Review: Batman: Detective Comics Vol. 7: Anarky hardcover/paperback (DC Comics)

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Thursday, August 04, 2016

Just before the Convergence break there's clearly a lot going on in the Batman-verse -- Endgame in the main title, side-by-side with cosmic shenanigans in Batman and Robin, not to mention Batman Eternal reaching its apex. As is often the case, Detective Comics ends up the title with the least going on; on another day, Brian Buccellato and Francis Manapul's tale of an "Occupy Gotham" uprising might be notable, but in comparison it's downright tame. Nonetheless, following the last volume's equally "street level" tale, Batman: Detective Comics Vol. 7: Anarky is enjoyable and well-paced, with an intriguing mystery at the center, and uses a couple of Bat-foes strongly. The writers continue their spotlight on Harvey Bullock, and the Bullock-centricness of this run might be its chief selling point.

[Review contains spoilers]

Buccellato and Manapul completely reimagine the concept of Alan Grant's Anarky Lonnie Machin here; there's an Anarky, but he's not Machin, and there's also Machin, but he's not Anarky. Neither fact concerned me, since I'm eager to see writers do their own thing in the (now-ended) New 52, and since the concept of a Purge-like anonymous crime spree in Gotham is quite riveting. It's even better that all turns out not to be what it seems and that Mad Hatter is sort-of behind it (or at least his technology); the writers certainly leave it open-ended that someone else, including Machin, could take on the guise of Anarky in the future.

The writers also demonstrate that Machin isn't in the story just for name recognition, as they create an entire backstory for him and also devote the entirety of the Detective Comics: Endgame special to him. That Machin has an untold past with Matches Malone was unexpected, and it's a story that begs to be told in a sequel -- which, with the writers leaving Detective shortly after this, probably won't happen, but it's fodder for other writers to play with. Buccellato's Endgame issue isn't especially notable except for starring Machin -- and, coincidentally I think, about half the cast of the post-Rebirth Detective Comics -- but that he gets center stage surely means something for the future (I also thought it was nicely against trope that Buccellato didn't give Machin a lot of angst for his mother working in a strip club).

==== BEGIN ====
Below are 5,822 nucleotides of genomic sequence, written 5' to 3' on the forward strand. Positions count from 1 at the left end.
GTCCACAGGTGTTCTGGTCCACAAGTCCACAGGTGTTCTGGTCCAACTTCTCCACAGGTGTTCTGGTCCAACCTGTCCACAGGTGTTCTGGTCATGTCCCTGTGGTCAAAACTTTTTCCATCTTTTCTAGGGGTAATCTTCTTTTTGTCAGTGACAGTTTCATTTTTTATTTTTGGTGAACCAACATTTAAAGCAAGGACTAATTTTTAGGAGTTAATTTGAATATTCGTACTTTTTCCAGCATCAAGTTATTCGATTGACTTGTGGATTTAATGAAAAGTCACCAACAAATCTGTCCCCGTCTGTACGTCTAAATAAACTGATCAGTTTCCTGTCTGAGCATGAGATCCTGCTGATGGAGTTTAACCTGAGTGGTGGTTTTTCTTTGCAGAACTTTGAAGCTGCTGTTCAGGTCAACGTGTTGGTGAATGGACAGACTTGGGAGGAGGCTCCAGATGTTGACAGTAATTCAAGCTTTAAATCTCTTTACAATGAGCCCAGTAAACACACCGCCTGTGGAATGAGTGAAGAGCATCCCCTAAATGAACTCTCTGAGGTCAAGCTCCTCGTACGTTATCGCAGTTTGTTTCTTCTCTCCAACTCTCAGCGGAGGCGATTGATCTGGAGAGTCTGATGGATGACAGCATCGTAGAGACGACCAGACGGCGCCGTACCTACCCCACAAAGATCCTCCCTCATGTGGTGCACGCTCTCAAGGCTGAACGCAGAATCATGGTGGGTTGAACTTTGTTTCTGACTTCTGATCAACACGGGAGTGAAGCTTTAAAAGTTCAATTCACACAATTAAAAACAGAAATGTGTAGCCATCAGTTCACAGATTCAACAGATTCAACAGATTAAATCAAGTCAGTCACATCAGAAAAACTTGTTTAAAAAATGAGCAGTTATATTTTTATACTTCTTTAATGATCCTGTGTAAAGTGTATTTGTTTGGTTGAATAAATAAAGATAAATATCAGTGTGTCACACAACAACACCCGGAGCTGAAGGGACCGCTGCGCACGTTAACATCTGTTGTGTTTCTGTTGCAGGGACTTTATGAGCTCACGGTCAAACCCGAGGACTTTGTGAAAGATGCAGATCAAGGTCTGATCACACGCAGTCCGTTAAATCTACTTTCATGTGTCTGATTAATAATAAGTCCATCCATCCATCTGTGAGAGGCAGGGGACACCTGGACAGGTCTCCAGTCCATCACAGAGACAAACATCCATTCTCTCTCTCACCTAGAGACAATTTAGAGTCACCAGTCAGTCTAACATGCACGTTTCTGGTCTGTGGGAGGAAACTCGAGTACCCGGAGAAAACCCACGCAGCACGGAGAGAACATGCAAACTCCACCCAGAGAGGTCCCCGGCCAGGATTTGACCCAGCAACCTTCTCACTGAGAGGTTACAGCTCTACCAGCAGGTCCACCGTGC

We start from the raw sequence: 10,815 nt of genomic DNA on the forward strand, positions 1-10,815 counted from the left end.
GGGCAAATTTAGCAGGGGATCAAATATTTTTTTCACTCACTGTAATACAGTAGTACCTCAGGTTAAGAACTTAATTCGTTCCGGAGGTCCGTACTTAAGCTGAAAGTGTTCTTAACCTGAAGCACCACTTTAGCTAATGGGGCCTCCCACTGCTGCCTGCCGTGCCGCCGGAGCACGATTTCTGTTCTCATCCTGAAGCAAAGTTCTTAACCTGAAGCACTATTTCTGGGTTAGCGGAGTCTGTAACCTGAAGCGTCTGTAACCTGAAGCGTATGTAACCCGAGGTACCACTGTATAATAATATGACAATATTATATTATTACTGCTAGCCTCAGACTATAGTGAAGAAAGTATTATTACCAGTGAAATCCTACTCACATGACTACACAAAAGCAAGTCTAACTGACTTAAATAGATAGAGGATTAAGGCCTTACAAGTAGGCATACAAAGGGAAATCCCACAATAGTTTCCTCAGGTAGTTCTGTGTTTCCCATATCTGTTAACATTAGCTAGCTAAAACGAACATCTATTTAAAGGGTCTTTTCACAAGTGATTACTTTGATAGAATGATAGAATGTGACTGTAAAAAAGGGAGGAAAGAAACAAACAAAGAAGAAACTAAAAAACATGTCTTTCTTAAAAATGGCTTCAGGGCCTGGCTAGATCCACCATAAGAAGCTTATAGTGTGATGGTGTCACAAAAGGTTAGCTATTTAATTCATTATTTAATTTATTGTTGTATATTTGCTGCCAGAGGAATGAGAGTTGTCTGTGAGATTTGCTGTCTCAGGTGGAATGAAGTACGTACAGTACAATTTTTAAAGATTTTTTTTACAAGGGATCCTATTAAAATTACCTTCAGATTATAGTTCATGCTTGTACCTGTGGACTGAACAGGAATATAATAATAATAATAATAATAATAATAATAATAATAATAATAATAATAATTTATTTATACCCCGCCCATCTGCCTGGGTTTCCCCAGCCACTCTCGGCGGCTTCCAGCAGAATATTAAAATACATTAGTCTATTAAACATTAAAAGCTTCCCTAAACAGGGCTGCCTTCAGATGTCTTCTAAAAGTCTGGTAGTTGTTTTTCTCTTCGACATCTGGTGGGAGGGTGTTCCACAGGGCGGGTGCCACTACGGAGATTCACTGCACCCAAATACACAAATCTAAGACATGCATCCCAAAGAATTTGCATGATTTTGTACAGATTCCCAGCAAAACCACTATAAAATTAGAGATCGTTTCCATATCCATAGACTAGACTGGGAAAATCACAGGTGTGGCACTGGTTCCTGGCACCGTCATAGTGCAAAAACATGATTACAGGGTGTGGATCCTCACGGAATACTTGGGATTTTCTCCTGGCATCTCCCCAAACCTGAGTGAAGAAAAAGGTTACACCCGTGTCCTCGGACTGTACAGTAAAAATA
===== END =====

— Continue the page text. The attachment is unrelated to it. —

But the real star of Buccellato and Manapul's Detective run so far has been Harvey Bullock; the writers take advantage of James Gordon's circumstances in Batman Eternal to bring Bullock to the forefront. Bullock's portrayal here as a good cop but a lonely guy is in line with work that John Layman did earlier in Detective; it's only unfortunate this story doesn't reference those earlier ones. It's also slightly disconcerting to see Bullock and Batman so much at odds here, given I can remember when they officially buried the hatchet some ten years and a continuity ago after Infinite Crisis, but it does give the character more depth than if he got along with Batman just like Gordon. Here, the writers put Bullock in an interesting situation where he has to lie for one of his few friends on the police force, which I thought demonstrated his character and loyalties well.

The book starts out with a two-part tale of Gotham airport on lockdown, "Terminal," by Benjamin Percy. It's a disaster thriller and mystery all-in-one, and Percy succeeds in creating heightened drama quickly; the story makes me very optimistic for Percy's Green Arrow: Rebirth work. John Paul Leon's artwork is wonderfully gritty, reminiscent of Michael Lark; Francis Manapul's art in the rest of the book is gorgeous as always, but Leon's short stint seems a better fit for an ongoing Batman artist.

Anarky uses some of the characters from the previous volume, Icarus, enough that this and the emphasis on Harvey Bullock makes the books feel of a piece without one or the other absolutely requiring one another for a full reading experience. Additionally the Futures End tie-in here (though again unrelated to Futures End itself) is a callback to the twisty way the writers threaded Calendar Man Julian Day through Icarus, again to tie the books together in subtle ways.

The end of Detective Comics Vol. 7: Anarky plus the Futures End issue actually makes it feel like Brian Buccellato and Francis Manapul's Detective run is coming to an end, which it isn't, though there's less than a whole book left and also Manapul won't be on the art any more. Though their run was brief, Buccellato and Manapul are favorites from Flash and they demonstrated they can deliver engaging work on Batman; I'd be happy to see one or both back on a DC book some time in the future.
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